Mission Capital Advisors on Multifamily Institutional Investors
- Feb 06, 2013
By Jessica Fiur, News Editor
New York—Mission Capital Advisors’ Debt and Finance Group, a New York-based organization, recently added Brad Lyons and Rob Beyer as directors. MHN speaks to Lyons and Beyer about current trends regarding institutional investors in multifamily.
MHN: What are your priorities in your new position?
Lyons: Mission helps clients capitalize their projects. I am responsible for business development and execution of debt and equity assignments nationally. Our primary goal is to ensure that we achieve the best possible execution for our clients on everything from debt and equity structuring, to proceeds, pricing and covenants. We deliver liquidity and transparency to our clients’ projects.
Beyer: I will be responsible for originating debt and equity assignments from real estate owners and developers across the country. I have a strong background in hotels, but have also been an attorney for a real estate investment company that owns hotels, apartments, office, industrial, retail and gas stations, so my focus will be broad-based.
MHN: What are some of the trends you’re seeing now regarding institutional investors, particularly in multifamily?
Beyer: There’s a lot of liquidity in the marketplace right now, and there are not quite enough deals to go around. In the multifamily space, because there is so much capital in the marketplace, cap rates are being driven down to very low levels. With interest rates so low, this trend will probably continue until the federal government takes some action to reverse this. This is happening not just in the multifamily space, but it’s happening in every asset class. However, because there’s even more liquidity in multifamily and the historical stability of multifamily, it’s more prevalent in that asset class.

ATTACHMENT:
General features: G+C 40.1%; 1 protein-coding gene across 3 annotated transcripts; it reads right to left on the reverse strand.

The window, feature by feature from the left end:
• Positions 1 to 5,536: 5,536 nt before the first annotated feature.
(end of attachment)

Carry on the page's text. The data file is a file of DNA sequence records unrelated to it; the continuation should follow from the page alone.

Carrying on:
Lyons: We continue to see strong demand from institutional investors for multifamily assets. Demand is coming from the REITS, pension funds and high net worth families, as well as smaller private investors and local operators who are frequently capitalized by institutional investors. Yield compression in primary markets is pushing many institutional investors into secondary and tertiary markets where multifamily assets are now being snapped up very quickly. This is a win/win for all parties involved.
MHN: Do you think this will continue?
Lyons: We expect this trend to continue as institutional investors seek the liquidity characteristics of multifamily assets relative to other alternative asset classes, with embedded inflationary protection due to short term leases for long-term holders. Institutional investors also recognize that echo boomers who were starting their careers during the downturn are now extremely reluctant to buy a home and will remain renters for a very long time.
MHN: What are some of the challenges you see?
Lyons: The only real challenge in the multifamily sector at the institutional level would be in the case of an unexpected macro-economic shock or dramatically higher unemployment, which our clients don’t see happening in the foreseeable future.
Beyer: I think that there is still some hesitancy on behalf of some investors because they’re not quite sure what’s going to happen with the economy. People might be a little skittish—people have to put money out, but at the same time they don’t know what the future is going to hold, and everyone is a little more afraid of the accuracy of their crystal ball than they might have been in the past.
MHN: Is there anything you’d like to add?
Lyons: The multifamily sector represents a significant part of our business, and we have been very active raising capital for owners and operators as well as developers, in the multifamily space.
Beyer: At Mission, we are excited about the opportunity to grow the Debt and Equity Finance Group and reach the same level of prominence that our industry-leading loan sale advisory practice has reached. We believe the reputation that Mission has earned, the infrastructure that it has in place, and the current state of the capital markets will allow us to do this in short order.